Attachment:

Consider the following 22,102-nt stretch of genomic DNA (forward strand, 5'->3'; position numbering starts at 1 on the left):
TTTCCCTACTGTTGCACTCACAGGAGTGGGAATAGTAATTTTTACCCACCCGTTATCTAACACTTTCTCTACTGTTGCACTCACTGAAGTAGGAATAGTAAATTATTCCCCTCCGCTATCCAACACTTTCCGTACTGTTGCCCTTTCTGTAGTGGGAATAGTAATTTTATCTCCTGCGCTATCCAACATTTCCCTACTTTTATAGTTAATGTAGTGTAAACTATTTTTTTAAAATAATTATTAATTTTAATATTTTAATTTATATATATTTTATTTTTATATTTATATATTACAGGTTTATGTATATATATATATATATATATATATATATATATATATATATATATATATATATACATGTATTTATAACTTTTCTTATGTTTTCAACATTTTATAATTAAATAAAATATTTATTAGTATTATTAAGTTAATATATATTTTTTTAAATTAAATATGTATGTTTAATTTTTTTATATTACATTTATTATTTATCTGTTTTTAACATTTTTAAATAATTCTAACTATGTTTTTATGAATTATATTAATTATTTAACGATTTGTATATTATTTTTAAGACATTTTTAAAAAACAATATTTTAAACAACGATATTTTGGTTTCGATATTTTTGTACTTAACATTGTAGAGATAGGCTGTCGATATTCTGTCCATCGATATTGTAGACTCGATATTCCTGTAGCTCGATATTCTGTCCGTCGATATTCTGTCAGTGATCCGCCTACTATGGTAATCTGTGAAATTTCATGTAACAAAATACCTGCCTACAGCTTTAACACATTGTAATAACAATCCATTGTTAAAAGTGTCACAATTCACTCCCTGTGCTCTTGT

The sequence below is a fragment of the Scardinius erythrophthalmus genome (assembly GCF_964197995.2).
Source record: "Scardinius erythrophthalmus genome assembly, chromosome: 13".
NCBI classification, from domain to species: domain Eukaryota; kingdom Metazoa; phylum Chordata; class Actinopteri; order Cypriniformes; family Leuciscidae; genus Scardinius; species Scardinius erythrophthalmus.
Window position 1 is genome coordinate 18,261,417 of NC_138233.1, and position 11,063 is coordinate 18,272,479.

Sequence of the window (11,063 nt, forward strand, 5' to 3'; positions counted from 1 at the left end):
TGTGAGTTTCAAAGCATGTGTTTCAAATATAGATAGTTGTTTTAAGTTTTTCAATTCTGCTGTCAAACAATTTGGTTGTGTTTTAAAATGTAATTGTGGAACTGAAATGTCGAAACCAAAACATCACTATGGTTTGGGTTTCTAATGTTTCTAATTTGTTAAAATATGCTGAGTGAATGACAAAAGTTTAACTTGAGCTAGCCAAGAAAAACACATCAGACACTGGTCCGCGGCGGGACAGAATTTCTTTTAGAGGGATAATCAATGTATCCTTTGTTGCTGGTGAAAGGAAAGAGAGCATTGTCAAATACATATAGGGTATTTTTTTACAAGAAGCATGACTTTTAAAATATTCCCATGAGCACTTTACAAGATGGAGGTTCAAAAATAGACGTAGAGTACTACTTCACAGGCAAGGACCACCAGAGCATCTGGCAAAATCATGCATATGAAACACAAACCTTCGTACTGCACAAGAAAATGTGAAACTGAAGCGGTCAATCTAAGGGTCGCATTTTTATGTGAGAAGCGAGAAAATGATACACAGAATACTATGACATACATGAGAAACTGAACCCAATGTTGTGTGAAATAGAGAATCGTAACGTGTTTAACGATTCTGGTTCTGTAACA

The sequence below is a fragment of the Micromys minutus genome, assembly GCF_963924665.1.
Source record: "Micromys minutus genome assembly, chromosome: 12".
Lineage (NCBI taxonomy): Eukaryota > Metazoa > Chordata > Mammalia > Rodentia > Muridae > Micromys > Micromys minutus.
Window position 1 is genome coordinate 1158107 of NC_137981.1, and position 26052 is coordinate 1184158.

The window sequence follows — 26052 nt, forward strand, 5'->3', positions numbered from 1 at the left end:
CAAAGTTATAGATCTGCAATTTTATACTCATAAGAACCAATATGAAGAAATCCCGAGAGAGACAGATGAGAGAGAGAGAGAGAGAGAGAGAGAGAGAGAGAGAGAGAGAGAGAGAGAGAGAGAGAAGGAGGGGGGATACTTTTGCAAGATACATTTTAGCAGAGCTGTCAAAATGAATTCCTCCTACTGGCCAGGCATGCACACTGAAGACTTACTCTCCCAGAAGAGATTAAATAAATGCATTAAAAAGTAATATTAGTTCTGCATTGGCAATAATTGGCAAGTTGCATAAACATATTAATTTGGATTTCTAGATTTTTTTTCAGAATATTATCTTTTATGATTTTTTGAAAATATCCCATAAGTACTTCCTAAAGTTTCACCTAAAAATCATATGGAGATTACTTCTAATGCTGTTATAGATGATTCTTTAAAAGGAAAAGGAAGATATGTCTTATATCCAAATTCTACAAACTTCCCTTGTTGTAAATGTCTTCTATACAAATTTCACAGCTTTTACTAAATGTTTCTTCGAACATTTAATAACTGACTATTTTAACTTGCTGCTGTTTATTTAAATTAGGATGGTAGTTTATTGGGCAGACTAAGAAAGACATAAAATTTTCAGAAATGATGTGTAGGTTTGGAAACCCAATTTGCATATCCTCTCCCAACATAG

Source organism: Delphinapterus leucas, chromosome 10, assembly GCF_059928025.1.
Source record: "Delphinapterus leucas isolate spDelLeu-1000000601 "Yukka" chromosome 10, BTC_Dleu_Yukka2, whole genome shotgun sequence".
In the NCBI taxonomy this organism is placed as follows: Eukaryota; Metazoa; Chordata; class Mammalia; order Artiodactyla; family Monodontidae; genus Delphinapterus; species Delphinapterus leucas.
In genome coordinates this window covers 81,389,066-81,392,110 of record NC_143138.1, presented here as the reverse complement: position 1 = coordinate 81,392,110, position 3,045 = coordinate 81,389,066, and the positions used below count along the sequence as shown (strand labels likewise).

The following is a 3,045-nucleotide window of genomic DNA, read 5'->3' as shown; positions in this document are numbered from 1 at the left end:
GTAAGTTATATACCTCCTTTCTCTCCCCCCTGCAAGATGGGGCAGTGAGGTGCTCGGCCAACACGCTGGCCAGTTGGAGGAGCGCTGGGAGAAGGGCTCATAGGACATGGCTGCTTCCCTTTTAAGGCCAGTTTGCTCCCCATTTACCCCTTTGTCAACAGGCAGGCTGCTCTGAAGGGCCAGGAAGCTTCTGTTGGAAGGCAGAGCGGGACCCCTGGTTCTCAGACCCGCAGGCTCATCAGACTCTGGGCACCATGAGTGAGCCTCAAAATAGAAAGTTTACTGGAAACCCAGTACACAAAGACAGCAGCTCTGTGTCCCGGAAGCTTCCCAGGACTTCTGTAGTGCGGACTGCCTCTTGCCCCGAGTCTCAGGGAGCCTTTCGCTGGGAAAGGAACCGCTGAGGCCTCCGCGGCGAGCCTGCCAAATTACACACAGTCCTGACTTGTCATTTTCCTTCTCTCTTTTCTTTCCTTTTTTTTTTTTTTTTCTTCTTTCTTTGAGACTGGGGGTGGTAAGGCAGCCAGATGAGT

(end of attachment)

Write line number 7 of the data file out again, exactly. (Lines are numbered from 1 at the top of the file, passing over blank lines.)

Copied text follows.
Sequence of the window (11,063 nt, forward strand, 5' to 3'; positions counted from 1 at the left end):